The Department has limited resources to investigate employers, so they rely on workers to advocate for their own rights. But, as the Department notes, “the temporary nature of the work, frequent geographic isolation of the workers, and dependency on a single employer” make organizing a “uniquely difficult” undertaking for temporary farmworkers. And as the AFL-CIO put it, having guarantees “on paper means nothing if the H–2A workers are unable or unwilling because of fear and intimidation to take action” when their rights are undermined.

Thus, the new rule prohibits employers from threatening, intimidating, or discriminating against workers who organize around workplace issues. Combined with existing rules, this will deter agricultural employers from undercutting workers like Manuel and thereby “neutralize  any ‘adverse effect’” on U.S. workers as well.

Despite the Department’s clear authority to enact this rule, we can anticipate two key legal challenges. The first is that the National Labor Relations Act “preempts” the rule. The second is that the rule runs afoul of the major questions doctrine. Upon inspection, neither has merit.

First, the NLRA excludes farmworkers from its statutory definition of “employees”—those granted organizing rights under the statute. Thus, opponents of the rule contend that it defies Congress’s intent to leave agricultural workers free of federal organizing protections.

This assertion runs into a big obstacle: courts have uniformly held that the NLRA’s farmworker exclusion expressed Congress’s indifference to agricultural workers’ organizing rights. That’s why several states have given farmworkers organizing rights, and courts have upheld them. But according to the Chamber of Commerce, Congress “wanted working conditions in the agricultural sector to be determined” by non-federal actors. Those “might include state governments,” but do “not include other federal agencies.”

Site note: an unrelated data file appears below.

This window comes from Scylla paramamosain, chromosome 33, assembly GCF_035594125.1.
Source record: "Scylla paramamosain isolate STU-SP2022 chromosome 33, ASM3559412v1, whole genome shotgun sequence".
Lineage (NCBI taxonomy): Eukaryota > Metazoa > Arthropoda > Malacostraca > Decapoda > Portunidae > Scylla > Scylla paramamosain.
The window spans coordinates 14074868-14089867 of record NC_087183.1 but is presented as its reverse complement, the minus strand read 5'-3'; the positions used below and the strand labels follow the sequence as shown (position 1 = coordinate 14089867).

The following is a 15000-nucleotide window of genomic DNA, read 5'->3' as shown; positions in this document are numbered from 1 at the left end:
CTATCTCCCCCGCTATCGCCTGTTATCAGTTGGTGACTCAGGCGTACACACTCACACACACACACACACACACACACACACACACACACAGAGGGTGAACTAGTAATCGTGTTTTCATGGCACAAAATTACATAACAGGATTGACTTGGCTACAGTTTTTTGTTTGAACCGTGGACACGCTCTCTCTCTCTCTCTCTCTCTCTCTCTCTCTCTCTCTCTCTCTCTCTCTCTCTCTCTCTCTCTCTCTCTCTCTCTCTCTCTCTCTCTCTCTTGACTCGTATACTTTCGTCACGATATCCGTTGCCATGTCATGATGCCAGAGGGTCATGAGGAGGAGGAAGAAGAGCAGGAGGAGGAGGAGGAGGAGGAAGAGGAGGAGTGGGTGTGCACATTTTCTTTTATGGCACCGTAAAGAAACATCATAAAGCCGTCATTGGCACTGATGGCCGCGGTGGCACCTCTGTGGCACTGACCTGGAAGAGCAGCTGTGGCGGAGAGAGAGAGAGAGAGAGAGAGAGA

This argument is not new, and it has already failed. In 2010, the Department promulgated a rule (under the authority of the Procurement Act) requiring federal contractors to post workplace notices about federal labor rights. Like here, challengers argued that the NLRA—which does not include such a requirement—preempted the rule. The court was not convinced: because “Congress did not intend for the NLRA to wholly occupy the field,” the NLRA blocked neither states nor federal agencies from taking action. The same logic applies here.

Second, some commentators argue that the Department lacks authority to issue the farmworker protection rule under the major questions doctrine, which holds that an agency must “point to clear congressional authorization” in “extraordinary cases” of “economic and political significance.” The doctrine is generally triggered when agency action involves novelty, lack of fit, or breadth—none of which appear here. The Department has a long history of regulating temporary farmworkers’ labor rights under the INA; it is regulating in an area of its expertise; and the rule’s coverage is limited to H–2A program participants, a tiny subset of the workforce.

The Department has also narrowed the rule’s ambit. The rule does not give workers collective bargaining rights. It does not preempt state labor laws (so a temporary farmworker in New York is still prohibited from striking). Unlike the original proposed rule, it does not require “employers to provide worker contact information to a requesting labor organization” or guarantee labor organizations “access to worker housing.” And it stops short of banning employers’ captive audience meetings, simply giving employees the right to leave them.

Despite these limitations, the rule goes a long way to ensure that all farmworkers, no matter their immigration or visa status, can speak up. As in any workplace, speaking up demands courage. It demands organizing, even just to ensure that farmworkers are aware of their newfound rights. But now, there’s hope that workers like Manuel—workers who face abuse and exploitation while cultivating the food we eat every day—will stand a chance when they stand up.